Pre Foreclosure are loans that the mortgage is deliquent and the owner is trying to sell the property before the foreclosure. This can be short sales (where the owner is underwater and owe more than the property will sell for) or the owner may have enough equity in the property. These properties depending on the condition of the property you should be able to get a loan.
Foreclosure auction properites you need to have at least 10% down in certified funds and typically need to come up with the balance within 10 days. These are usually bought with a line of credit rather than a normal loan because of the timing and the requirements in your state. There is a lot more risk in these transactions and you need to understand what you are doing, in buying at auction. These are as is where is transactions.
REO - Foreclosed properties- These are where the banks are selling the property after the loan has been foreclosed. The ability to finance these properties depends on the condition of the property. This issue will the bank will want to sell properties in as is condition.
First Weber Group
Certified Distressed Property Expert
letter from your lender sent over with the offer. Hope that helps! If you have any other questions feel free to call me 320-290-6681 or email me at Debbie.Bertelson@century21.com.
If you are purchasing at trustee sale, in Maricopa county, Arizona, you need $10K cashiers check or cash to bid at the sale. If you are the successfull winning bidder, you have until 5 pm the next business day to come up with the balance. Most buyers at auction will use hard money to purchase and then refinance out at a later date. This can be risky especially if you havent' had an opportunity to inspect the home entirely. The sale is completely AS-IS.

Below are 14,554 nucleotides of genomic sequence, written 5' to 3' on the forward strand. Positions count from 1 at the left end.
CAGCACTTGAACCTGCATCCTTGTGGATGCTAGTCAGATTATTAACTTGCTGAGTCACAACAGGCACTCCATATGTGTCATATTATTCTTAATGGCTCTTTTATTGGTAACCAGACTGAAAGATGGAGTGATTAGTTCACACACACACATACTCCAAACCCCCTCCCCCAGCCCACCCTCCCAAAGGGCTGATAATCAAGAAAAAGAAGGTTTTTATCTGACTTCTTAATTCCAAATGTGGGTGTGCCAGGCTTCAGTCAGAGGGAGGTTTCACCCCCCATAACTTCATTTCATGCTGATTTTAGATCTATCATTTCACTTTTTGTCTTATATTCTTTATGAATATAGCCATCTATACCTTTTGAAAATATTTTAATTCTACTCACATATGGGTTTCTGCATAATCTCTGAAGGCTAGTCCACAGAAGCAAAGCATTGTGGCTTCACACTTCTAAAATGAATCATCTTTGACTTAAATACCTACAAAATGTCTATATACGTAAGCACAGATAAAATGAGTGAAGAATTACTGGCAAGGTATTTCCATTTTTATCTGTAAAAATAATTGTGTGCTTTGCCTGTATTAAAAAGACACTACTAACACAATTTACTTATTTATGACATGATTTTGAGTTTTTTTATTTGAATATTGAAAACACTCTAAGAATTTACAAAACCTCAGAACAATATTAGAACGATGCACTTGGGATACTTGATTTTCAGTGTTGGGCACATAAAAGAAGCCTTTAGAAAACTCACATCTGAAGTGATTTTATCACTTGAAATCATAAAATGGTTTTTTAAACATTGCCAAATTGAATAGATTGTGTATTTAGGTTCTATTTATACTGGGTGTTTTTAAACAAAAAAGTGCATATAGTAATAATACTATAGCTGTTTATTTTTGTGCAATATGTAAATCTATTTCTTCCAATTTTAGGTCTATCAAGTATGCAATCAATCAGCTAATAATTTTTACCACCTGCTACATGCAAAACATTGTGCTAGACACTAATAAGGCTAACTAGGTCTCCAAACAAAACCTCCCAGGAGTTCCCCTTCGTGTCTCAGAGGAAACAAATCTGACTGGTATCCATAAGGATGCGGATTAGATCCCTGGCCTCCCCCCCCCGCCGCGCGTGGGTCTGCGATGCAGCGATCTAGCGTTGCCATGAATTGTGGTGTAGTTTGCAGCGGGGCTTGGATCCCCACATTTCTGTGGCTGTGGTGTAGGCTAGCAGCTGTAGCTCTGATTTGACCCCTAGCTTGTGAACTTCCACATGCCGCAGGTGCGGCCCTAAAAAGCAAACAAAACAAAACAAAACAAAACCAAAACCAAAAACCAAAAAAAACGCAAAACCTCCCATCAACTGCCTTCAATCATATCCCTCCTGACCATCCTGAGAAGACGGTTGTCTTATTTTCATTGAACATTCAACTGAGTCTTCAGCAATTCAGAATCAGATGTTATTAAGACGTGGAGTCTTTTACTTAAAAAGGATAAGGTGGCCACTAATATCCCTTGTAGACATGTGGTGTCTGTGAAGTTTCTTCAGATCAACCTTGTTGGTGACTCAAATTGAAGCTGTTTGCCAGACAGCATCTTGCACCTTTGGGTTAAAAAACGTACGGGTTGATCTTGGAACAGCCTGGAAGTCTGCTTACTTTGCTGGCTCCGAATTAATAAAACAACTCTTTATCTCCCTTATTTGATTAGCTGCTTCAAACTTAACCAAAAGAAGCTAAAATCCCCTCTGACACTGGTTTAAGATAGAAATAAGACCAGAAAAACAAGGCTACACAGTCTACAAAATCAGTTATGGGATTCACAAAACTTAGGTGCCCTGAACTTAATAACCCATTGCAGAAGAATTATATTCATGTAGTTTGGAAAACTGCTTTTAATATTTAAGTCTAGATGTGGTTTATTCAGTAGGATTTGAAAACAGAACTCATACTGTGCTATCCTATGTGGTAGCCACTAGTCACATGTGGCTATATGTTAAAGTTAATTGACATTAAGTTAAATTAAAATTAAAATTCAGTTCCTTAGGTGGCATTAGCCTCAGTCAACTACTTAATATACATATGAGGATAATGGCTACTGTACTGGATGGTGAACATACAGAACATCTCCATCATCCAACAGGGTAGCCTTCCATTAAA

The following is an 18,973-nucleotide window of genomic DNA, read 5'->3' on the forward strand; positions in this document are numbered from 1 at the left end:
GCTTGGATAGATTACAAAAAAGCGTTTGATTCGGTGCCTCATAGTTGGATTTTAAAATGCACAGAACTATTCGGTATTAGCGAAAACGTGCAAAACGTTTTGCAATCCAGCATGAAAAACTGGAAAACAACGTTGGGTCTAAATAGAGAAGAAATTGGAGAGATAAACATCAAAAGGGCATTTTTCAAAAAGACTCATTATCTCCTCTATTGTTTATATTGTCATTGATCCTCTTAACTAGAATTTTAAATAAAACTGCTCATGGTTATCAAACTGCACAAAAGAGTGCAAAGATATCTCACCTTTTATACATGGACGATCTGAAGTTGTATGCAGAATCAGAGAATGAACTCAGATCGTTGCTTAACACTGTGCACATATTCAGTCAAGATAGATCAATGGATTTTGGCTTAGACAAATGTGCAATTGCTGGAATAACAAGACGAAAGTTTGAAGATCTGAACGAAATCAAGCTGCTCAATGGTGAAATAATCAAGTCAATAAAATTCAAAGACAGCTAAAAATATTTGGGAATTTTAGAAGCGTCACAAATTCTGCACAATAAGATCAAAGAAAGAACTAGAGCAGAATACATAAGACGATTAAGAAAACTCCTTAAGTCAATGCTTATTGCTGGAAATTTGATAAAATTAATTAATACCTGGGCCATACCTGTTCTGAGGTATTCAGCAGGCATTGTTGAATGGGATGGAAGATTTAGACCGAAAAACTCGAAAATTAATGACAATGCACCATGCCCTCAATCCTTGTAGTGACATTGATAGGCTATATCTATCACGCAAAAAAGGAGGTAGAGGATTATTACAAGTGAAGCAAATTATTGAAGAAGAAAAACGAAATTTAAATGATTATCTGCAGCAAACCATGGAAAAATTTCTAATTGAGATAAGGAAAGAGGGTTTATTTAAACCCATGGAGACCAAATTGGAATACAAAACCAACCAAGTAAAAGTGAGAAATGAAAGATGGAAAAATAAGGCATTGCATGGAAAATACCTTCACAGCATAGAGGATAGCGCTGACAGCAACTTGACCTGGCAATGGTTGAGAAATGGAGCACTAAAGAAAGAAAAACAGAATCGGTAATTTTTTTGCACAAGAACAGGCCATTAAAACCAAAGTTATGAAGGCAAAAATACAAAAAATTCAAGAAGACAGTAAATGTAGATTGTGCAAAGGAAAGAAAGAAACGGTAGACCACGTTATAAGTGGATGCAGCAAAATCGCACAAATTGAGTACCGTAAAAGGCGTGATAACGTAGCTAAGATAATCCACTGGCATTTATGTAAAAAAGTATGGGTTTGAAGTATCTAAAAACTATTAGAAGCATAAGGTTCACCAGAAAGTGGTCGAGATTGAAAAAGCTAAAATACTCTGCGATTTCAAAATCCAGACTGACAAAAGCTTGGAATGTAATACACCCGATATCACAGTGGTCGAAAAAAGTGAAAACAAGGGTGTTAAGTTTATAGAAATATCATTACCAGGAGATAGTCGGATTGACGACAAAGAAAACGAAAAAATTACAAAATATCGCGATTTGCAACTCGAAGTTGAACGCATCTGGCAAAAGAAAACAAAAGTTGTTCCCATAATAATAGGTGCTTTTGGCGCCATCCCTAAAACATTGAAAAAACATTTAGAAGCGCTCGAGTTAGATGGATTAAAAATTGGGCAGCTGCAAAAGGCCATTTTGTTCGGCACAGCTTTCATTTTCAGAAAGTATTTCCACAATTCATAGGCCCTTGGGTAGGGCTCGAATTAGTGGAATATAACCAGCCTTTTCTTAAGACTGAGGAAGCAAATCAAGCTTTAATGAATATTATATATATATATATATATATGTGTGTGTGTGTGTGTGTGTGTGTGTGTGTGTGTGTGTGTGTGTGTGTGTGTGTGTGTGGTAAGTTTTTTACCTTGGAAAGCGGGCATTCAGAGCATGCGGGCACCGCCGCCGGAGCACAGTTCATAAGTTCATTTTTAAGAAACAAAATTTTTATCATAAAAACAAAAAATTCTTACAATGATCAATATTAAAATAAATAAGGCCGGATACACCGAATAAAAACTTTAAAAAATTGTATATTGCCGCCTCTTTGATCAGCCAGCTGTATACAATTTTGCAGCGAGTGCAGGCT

If buying after the trustee sale, once the property becomes an REO, bank owned home, you can have more time to inspect the property as well as obtain convetional financing.
It does depend on what juncture in the foreclosure process the home is in. I have found that bank owned properties (after the foreclosure process has been completed and now the bank owns it) are pretty simple to deal with. It's just like a regular transaction, just a few more forms to fill out. Those can be financed as well as short sales. If you are buying on the courthouse steps at auction, at least here in Arizona, you have to have 10% cash on hand, then you must come up with the remainder within 10 days. Most people will use a hard money lender to fund the purchase temporarily then refinance with a conventional loan.
If the homeowner has defaulted on their loan and has negotiated with the bank the sale of the home, it's typically a short sale. A short sale can be financed.
If the home is being auctioned by the county. Then it is generally an all cash deal and you are responsible for evicting the previous homeowner.
If the bank has taken ownership of the home and evicted the owners, then its called an REO and you do not need to pay all cash.
All of these types of transactions are fraught with tricky contracts. You should consider hiring an attorney to keep you informed of your rights.